R. T. Van Horn & Co., Publishers.*

March 29, 1870.

     The river is slowly rising.

     The nominations are all made.

     The Gas Company are laying pipes on Wyandotte street. 

     Only one case before the Recorder's Court yesterday, and that only a "plain drunk."  The delinquent paid the usual penalty.

     If you want a policeman, it's ten to one you won't find him; but if you don't want him, it's a hundred to one he will find you.

     A great deal of breath was wasted at the Democratic Convention yesterday.  Col. McGee received the nomination for Mayor, and "old Milt" responded to the loud calls made upon him by coming forward and gracefully thanking them for the offer.  Geo. Sweeney received the nomination for treasurer; Capt. J. J. Tobin rose to the top as nominee for City Auditor, C. A. Carpenter for Recorder, H. P White for City Attorney and Thos. Speers for Marshal.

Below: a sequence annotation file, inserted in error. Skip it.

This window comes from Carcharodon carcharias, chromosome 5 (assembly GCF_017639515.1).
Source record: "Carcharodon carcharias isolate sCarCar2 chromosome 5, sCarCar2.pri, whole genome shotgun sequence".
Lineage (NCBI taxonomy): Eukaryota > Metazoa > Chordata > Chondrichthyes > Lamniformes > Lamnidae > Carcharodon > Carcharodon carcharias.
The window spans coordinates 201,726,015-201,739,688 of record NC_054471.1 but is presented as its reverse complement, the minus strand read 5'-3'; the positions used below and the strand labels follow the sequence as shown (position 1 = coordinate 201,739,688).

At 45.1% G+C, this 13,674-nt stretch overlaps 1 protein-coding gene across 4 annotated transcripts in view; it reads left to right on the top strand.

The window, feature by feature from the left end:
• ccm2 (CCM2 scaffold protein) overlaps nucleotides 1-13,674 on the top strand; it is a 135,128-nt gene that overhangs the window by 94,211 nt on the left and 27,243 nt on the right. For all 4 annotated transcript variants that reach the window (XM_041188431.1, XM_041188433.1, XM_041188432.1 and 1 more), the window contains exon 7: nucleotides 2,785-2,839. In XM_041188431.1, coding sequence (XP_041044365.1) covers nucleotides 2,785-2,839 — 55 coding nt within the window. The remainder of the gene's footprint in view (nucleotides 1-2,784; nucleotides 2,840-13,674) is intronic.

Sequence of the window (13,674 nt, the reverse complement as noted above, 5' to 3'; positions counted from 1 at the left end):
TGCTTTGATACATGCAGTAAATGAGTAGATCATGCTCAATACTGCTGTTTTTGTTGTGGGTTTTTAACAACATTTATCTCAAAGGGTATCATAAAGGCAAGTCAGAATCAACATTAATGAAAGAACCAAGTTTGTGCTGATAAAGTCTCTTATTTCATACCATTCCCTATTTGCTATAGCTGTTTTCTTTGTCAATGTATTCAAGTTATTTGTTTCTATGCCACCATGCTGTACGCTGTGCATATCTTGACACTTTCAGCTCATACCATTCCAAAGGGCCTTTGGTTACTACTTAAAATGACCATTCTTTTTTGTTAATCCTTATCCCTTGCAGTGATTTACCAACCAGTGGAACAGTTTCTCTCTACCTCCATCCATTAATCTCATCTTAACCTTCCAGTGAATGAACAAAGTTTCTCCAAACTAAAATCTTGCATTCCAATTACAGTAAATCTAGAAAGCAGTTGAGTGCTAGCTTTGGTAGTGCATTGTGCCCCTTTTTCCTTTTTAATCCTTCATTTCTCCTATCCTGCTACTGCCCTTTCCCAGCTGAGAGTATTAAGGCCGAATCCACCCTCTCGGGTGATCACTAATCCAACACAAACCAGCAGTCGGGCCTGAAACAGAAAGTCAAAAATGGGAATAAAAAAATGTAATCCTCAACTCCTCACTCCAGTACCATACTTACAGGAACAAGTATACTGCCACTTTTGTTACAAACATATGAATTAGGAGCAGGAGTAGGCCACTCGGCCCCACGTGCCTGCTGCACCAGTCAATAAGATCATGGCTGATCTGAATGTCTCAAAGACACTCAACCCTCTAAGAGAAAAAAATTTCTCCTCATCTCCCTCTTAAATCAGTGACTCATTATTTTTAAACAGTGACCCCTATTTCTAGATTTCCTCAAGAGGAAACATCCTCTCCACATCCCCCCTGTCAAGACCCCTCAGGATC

An evening paper says:  "On Saturday last, Colonel Chas. E. Kearney sold some lots near the corner of Third and Broadway, for $20,000, for which he paid about one year ago, $8,000.  Leavenworth and St. Joe papers, please copy."

     A PIGMY. - That the fabled pigmies have representatives now living, no one will doubt who gazes on the form of Major Chas. Decker, as he styles himself.  The Major is a well formed individual, and his height is certainly not worth talking about.  He visited our merchants yesterday and disposed of a goodly number of his photographs.  He is certainly a natural curiosity and proved the source of amusement to a crowd of naughty boys who persistently followed and hooted at him during his peregrinations, but the Major has a supreme contempt for little boys as he says "they don't amount to nothing, no how."